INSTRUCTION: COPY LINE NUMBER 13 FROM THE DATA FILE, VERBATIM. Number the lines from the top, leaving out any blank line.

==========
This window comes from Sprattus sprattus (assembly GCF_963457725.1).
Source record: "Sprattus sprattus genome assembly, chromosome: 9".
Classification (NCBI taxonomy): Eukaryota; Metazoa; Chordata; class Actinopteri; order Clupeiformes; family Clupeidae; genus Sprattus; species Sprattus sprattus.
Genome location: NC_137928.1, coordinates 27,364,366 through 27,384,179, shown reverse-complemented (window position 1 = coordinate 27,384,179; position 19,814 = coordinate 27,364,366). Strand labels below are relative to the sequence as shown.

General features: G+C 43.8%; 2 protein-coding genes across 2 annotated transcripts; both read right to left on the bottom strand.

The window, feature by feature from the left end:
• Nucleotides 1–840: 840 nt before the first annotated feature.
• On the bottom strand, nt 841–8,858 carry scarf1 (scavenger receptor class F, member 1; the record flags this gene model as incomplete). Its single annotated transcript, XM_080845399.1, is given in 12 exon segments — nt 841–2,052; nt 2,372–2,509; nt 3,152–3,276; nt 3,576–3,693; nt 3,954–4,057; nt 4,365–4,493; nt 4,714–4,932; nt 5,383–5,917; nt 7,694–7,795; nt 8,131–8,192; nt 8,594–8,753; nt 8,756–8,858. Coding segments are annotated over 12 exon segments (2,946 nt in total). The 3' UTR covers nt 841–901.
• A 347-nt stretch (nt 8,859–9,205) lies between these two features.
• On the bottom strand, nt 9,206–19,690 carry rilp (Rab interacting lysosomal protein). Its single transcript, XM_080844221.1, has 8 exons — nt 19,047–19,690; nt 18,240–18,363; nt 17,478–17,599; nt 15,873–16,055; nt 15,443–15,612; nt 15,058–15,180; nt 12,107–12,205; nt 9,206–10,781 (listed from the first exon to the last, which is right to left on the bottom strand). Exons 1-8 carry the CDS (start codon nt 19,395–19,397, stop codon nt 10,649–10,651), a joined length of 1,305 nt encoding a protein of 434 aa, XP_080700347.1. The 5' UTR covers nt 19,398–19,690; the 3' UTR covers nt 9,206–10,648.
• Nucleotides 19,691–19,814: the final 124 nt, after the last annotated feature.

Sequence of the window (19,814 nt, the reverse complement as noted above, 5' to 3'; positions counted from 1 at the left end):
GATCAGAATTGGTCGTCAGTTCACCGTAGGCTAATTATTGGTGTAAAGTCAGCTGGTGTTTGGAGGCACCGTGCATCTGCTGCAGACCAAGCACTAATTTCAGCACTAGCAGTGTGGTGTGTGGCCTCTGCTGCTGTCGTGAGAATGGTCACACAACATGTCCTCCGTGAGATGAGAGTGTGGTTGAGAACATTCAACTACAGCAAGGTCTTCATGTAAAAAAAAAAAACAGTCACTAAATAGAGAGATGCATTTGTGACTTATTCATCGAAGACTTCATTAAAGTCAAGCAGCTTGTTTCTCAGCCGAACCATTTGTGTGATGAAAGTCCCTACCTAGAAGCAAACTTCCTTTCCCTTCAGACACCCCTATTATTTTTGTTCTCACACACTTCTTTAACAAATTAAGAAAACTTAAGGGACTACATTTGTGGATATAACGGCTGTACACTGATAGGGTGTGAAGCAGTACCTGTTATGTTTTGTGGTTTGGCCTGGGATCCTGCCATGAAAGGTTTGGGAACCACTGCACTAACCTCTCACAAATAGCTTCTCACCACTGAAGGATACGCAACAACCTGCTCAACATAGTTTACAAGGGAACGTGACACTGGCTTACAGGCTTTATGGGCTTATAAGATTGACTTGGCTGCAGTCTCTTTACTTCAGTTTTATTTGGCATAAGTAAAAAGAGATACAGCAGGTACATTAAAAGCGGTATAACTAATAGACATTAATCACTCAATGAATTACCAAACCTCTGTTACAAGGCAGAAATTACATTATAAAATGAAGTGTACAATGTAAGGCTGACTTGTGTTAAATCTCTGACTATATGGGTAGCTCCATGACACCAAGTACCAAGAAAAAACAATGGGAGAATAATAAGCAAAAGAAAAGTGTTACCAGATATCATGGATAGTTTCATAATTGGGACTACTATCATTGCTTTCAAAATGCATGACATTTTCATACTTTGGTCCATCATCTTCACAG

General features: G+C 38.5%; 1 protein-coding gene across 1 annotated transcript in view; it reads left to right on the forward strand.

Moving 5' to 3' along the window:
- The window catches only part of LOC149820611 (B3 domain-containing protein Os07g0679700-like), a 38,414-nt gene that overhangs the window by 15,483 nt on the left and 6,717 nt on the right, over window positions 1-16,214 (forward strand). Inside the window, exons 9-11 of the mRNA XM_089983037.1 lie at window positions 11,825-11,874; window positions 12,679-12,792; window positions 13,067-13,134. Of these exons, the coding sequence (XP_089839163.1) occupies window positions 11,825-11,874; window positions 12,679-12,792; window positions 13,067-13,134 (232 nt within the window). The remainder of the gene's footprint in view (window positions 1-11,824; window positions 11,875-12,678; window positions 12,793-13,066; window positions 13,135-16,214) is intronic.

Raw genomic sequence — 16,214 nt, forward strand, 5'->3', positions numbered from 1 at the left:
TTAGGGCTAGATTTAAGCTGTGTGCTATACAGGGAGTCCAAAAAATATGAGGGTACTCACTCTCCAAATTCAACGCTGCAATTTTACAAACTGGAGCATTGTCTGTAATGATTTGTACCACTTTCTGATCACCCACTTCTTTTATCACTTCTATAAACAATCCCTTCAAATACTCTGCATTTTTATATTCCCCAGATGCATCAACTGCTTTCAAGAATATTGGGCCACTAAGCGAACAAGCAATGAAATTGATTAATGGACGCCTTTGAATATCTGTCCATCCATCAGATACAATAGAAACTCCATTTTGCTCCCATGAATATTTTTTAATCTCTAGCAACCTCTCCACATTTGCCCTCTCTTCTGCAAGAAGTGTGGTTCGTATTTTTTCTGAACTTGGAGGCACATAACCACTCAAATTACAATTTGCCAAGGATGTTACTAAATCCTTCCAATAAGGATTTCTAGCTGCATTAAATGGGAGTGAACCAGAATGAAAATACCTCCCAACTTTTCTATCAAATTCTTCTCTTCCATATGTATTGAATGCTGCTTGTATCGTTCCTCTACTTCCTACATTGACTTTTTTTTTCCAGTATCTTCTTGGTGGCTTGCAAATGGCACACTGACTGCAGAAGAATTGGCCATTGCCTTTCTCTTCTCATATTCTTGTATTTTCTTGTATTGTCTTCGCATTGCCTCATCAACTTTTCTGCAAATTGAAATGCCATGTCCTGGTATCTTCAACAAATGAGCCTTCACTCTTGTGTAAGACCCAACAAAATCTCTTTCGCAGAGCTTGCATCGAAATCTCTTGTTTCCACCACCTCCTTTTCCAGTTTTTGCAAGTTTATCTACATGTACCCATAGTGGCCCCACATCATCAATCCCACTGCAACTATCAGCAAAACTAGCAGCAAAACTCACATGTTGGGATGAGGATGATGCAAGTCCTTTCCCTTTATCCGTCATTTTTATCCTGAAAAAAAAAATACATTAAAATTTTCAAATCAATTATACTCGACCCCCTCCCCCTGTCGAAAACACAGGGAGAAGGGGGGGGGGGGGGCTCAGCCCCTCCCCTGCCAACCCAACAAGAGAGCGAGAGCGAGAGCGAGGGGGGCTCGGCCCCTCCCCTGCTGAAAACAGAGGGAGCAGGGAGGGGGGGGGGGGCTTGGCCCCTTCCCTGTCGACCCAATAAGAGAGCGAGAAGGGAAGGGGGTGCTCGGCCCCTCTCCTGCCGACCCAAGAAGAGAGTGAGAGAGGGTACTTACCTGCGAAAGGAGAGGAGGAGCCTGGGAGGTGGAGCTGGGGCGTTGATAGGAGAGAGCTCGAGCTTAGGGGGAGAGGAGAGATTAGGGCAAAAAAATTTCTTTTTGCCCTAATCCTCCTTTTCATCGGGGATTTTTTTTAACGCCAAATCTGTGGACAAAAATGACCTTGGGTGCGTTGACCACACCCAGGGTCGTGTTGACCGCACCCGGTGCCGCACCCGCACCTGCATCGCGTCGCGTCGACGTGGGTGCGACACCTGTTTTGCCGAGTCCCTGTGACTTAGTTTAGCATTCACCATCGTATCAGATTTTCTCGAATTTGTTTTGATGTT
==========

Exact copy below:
GATCAGAATTGGTCGTCAGTTCACCGTAGGCTAATTATTGGTGTAAAGTCAGCTGGTGTTTGGAGGCACCGTGCATCTGCTGCAGACCAAGCACTAATTTCAGCACTAGCAGTGTGGTGTGTGGCCTCTGCTGCTGTCGTGAGAATGGTCACACAACATGTCCTCCGTGAGATGAGAGTGTGGTTGAGAACATTCAACTACAGCAAGGTCTTCATGTAAAAAAAAAAAACAGTCACTAAATAGAGAGATGCATTTGTGACTTATTCATCGAAGACTTCATTAAAGTCAAGCAGCTTGTTTCTCAGCCGAACCATTTGTGTGATGAAAGTCCCTACCTAGAAGCAAACTTCCTTTCCCTTCAGACACCCCTATTATTTTTGTTCTCACACACTTCTTTAACAAATTAAGAAAACTTAAGGGACTACATTTGTGGATATAACGGCTGTACACTGATAGGGTGTGAAGCAGTACCTGTTATGTTTTGTGGTTTGGCCTGGGATCCTGCCATGAAAGGTTTGGGAACCACTGCACTAACCTCTCACAAATAGCTTCTCACCACTGAAGGATACGCAACAACCTGCTCAACATAGTTTACAAGGGAACGTGACACTGGCTTACAGGCTTTATGGGCTTATAAGATTGACTTGGCTGCAGTCTCTTTACTTCAGTTTTATTTGGCATAAGTAAAAAGAGATACAGCAGGTACATTAAAAGCGGTATAACTAATAGACATTAATCACTCAATGAATTACCAAACCTCTGTTACAAGGCAGAAATTACATTATAAAATGAAGTGTACAATGTAAGGCTGACTTGTGTTAAATCTCTGACTATATGGGTAGCTCCATGACACCAAGTACCAAGAAAAAACAATGGGAGAATAATAAGCAAAAGAAAAGTGTTACCAGATATCATGGATAGTTTCATAATTGGGACTACTATCATTGCTTTCAAAATGCATGACATTTTCATACTTTGGTCCATCATCTTCACAG